June 20 (Bloomberg) -- The Austin, Texas, metropolitan area’s economy was the fastest-growing among large cities last year, with a 4.6 percent increase in production of goods and services, according to a U.S. Conference of Mayors report.
Austin was followed by San Jose, California, and Nashville, Tennessee, which both boosted output by 4.2 percent, according to an analysis of the 100 largest cities released at the group’s annual meeting in Dallas. The fastest-growing among all cities was Midland, Texas, which saw an 8.5 percent expansion driven by agriculture, mining and construction.
The lowest-growth large cities were Poughkeepsie-Newburgh, New York, which saw output shrink 1 percent; Rochester, New York, where production shrank 0.8 percent; and Dayton, Ohio, with a 0.6 percent decline.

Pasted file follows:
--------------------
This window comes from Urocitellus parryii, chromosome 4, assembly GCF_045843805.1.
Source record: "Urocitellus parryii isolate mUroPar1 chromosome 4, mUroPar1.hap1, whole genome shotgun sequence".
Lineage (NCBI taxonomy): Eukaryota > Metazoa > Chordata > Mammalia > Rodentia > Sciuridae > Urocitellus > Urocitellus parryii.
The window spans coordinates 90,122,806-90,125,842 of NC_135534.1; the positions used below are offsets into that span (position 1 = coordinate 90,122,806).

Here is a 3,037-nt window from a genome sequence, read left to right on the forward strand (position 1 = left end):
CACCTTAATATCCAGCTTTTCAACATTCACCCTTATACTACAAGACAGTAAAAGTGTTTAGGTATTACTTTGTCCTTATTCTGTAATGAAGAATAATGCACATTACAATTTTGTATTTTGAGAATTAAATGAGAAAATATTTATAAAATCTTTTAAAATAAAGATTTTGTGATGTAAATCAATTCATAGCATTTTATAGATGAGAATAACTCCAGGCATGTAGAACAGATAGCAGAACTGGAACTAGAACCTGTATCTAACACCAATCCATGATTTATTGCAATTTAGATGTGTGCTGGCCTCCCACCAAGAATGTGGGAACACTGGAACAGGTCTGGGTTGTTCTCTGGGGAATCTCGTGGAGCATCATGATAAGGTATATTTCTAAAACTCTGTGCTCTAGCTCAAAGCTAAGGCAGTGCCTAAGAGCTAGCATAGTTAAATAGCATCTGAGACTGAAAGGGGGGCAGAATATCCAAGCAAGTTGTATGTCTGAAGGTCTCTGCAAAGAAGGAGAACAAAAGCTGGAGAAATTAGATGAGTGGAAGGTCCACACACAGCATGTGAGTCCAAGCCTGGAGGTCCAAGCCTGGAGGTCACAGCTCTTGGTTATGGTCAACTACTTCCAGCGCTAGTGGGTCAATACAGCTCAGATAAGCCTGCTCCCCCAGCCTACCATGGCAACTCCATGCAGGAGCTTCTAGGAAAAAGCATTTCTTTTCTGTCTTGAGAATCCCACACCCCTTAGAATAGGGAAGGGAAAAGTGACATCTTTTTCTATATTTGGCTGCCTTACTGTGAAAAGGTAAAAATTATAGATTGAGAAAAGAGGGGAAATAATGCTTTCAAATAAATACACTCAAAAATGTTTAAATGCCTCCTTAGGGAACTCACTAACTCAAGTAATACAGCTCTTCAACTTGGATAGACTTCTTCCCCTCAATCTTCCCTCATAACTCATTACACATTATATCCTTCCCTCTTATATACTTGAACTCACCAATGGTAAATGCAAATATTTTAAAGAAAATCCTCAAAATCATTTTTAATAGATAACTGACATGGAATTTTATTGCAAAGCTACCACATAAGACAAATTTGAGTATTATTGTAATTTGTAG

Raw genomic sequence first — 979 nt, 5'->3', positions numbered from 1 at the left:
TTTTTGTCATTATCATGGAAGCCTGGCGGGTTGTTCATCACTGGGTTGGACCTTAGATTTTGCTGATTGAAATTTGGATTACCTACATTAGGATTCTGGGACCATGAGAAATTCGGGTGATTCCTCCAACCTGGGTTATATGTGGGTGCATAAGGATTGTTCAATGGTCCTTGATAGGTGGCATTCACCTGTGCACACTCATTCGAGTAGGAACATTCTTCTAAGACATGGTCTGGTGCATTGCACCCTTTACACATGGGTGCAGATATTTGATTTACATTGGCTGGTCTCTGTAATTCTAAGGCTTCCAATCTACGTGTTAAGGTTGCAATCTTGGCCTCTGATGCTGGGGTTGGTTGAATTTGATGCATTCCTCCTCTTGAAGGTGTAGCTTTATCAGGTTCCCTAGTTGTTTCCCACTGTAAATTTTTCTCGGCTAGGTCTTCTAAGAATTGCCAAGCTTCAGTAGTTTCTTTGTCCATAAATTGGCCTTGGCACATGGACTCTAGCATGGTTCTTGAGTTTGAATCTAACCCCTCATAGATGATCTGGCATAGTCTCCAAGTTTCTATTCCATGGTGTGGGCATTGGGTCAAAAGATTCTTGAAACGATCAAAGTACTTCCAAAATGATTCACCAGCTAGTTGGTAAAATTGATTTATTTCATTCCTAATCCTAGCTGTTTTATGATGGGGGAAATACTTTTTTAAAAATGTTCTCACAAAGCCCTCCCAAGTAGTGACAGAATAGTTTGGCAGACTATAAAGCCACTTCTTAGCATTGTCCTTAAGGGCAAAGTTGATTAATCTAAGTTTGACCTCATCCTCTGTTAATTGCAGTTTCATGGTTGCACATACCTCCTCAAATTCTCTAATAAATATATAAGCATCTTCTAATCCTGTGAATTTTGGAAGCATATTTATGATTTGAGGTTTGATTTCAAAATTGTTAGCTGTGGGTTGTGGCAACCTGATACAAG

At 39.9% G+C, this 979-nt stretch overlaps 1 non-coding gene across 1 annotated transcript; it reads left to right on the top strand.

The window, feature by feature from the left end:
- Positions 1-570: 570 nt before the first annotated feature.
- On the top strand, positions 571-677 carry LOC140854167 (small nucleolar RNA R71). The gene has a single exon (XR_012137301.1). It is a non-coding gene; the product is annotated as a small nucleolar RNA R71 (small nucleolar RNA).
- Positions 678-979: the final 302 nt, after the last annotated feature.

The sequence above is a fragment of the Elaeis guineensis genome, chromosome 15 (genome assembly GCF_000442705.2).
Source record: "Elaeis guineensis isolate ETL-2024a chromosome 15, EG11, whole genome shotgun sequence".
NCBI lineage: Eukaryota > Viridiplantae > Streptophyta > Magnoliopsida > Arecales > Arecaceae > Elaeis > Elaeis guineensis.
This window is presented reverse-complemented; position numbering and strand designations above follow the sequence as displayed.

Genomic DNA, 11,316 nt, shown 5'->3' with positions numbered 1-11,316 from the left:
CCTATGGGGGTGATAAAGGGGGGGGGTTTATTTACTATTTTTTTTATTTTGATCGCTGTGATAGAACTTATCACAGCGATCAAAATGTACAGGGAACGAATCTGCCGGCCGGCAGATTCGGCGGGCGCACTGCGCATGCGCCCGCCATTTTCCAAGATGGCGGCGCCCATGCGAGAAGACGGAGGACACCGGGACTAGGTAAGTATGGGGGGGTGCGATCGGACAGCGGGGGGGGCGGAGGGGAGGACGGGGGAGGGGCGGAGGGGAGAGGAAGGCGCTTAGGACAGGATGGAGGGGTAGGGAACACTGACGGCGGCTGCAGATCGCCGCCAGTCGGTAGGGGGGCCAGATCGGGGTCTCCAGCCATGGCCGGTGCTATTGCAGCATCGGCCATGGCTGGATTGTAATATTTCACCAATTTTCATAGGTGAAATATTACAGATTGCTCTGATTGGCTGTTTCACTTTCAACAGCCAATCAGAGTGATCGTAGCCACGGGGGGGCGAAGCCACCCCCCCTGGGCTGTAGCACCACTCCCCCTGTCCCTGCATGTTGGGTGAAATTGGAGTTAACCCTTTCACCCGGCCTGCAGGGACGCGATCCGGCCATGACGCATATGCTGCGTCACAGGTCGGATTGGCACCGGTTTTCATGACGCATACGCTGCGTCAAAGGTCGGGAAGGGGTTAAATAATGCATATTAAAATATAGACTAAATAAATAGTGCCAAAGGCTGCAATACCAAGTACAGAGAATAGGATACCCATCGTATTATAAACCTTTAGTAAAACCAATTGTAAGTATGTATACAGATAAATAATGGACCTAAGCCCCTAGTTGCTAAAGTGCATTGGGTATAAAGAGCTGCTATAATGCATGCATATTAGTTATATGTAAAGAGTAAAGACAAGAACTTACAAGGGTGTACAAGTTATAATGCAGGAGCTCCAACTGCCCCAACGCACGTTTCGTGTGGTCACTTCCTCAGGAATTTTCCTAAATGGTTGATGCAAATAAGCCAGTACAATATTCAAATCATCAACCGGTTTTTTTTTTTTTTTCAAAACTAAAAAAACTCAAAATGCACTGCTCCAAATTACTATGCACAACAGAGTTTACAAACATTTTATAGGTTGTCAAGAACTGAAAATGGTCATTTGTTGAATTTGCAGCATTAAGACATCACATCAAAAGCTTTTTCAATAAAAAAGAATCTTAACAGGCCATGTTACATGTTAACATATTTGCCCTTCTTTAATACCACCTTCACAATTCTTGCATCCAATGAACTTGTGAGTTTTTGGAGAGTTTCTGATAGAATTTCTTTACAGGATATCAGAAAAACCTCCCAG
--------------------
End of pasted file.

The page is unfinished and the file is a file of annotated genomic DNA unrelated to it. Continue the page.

Gross metropolitan product measures the economic output of a city or region including the value of goods produced and services provided.
The U.S. economy will grow at more than 3 percent for the rest of this year, the fastest rate for gross domestic product since 2004, driven by a stronger world economy, according to the report. Growth will be driven by stronger exports and increased spending by consumers and businesses, the report said.
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